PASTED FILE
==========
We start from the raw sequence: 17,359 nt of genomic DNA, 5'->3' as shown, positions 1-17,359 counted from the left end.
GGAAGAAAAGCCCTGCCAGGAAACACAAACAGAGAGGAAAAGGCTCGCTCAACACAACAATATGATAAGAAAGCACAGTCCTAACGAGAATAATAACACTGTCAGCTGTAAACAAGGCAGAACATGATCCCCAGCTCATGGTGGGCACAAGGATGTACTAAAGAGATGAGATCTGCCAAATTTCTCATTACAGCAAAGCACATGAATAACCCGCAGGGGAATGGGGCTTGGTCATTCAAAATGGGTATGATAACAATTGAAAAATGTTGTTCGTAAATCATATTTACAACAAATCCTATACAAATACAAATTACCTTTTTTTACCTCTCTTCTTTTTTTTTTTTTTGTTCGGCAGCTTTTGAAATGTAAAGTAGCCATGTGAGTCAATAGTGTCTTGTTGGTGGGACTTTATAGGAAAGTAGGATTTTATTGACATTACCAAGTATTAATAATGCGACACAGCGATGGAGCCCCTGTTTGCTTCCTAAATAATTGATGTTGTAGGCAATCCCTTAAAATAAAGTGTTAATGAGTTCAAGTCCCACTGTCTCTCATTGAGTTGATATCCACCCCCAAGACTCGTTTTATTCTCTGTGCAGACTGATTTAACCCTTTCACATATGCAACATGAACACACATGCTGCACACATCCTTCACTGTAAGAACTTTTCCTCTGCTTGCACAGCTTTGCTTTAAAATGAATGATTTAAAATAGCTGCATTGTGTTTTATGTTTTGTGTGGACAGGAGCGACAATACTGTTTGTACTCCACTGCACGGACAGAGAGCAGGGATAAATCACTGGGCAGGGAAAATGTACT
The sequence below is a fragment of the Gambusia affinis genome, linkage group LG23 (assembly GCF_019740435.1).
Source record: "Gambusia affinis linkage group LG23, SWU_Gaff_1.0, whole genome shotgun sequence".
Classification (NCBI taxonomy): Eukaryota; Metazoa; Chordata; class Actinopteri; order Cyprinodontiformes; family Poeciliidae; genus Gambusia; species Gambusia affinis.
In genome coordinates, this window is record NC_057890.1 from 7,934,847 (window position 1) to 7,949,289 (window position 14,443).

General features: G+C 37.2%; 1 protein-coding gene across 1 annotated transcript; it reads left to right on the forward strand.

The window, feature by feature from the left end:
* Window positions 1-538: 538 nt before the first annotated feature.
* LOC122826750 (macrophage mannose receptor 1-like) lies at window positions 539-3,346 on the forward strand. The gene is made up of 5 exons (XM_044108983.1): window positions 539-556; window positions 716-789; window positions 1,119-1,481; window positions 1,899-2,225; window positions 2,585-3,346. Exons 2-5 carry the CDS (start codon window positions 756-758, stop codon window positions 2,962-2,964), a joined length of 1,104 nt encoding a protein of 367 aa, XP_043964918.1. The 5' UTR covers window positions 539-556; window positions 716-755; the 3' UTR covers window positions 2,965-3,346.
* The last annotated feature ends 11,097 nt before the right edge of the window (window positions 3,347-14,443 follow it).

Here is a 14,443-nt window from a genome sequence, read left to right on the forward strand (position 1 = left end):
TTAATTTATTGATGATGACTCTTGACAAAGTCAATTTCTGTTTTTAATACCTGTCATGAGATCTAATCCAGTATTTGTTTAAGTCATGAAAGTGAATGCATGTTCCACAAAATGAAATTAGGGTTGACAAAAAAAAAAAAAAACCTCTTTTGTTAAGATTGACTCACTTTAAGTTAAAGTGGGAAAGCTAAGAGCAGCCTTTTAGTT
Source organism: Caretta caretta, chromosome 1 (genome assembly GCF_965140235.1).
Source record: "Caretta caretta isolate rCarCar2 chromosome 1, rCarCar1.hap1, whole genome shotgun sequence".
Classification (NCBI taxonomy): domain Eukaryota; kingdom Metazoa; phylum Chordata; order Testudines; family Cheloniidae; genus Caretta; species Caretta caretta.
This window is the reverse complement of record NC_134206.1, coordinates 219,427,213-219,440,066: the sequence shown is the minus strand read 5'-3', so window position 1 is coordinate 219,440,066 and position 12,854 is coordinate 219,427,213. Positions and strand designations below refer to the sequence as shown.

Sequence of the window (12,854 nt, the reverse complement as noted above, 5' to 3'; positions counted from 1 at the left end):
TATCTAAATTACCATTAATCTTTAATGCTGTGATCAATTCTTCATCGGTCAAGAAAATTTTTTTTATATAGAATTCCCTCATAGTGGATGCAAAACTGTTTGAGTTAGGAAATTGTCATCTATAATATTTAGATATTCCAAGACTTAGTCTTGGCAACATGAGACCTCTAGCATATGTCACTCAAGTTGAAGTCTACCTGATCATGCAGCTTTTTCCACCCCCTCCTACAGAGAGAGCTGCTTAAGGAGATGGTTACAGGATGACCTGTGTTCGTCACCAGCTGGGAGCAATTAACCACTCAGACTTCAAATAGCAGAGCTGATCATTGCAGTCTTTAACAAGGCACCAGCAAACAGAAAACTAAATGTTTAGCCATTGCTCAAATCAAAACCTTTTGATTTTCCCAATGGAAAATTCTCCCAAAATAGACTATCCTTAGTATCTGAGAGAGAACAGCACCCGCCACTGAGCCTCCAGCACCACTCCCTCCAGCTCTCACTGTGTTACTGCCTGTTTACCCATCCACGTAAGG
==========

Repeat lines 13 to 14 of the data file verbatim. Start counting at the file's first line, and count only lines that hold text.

TTAATTTATTGATGATGACTCTTGACAAAGTCAATTTCTGTTTTTAATACCTGTCATGAGATCTAATCCAGTATTTGTTTAAGTCATGAAAGTGAATGCATGTTCCACAAAATGAAATTAGGGTTGACAAAAAAAAAAAAAAACCTCTTTTGTTAAGATTGACTCACTTTAAGTTAAAGTGGGAAAGCTAAGAGCAGCCTTTTAGTT
Source organism: Caretta caretta, chromosome 1 (genome assembly GCF_965140235.1).